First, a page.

This title presents roadside Americana, fantasy, kitsch and joy on the American roadside. Before the advent of corporate communications and architectural uniformity, America's built environment was a free-form landscape of individual expression. Signs, artifacts and even buildings ranged from artisanal to eccentric, from deliciously kitsch to quasi-psychedelic. Photographer John Margolies spent decades documenting these eye-catching and endearingly idiosyncratic examples of roadside advertising and fantasy structures, a fast-fading form of Americana. This book brings together approximately 400 color photographs arranged into chapters by subject: Main Street signs, movie theaters, gas stations, fast food restaurants, motels, roadside attractions, miniature golf, and Atlantic coast resorts. In an age when online shopping and mega-malls have reconfigured American consumerism, Margolies' 30-year survey reminds us of a more innocent, unpredictable and colorful past.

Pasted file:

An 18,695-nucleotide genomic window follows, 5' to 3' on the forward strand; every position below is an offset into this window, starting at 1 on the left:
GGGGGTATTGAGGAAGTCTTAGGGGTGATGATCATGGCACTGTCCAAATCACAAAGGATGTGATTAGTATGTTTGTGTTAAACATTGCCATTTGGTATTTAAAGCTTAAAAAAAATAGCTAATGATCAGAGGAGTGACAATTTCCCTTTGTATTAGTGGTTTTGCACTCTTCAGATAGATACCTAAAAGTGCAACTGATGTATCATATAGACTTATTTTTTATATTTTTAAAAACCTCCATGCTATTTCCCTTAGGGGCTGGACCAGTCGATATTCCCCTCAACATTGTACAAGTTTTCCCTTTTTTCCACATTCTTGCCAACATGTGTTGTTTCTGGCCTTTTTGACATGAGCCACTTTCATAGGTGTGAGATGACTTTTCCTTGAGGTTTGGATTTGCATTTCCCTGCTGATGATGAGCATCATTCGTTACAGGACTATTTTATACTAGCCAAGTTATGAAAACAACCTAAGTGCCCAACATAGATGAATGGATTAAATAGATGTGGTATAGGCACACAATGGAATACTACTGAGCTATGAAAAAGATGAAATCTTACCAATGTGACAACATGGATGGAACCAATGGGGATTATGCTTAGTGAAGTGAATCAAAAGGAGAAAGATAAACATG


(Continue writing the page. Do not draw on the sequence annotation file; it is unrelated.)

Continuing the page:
John Margolies is an author, photographer, and lecturer on American architecture and design. For 30 years he has explored America's highways in search of unique architecture. Author of a dozen books, his photographs and articles have appeared in The New York Times Magazine, Esquire, Domus and Architectural Record.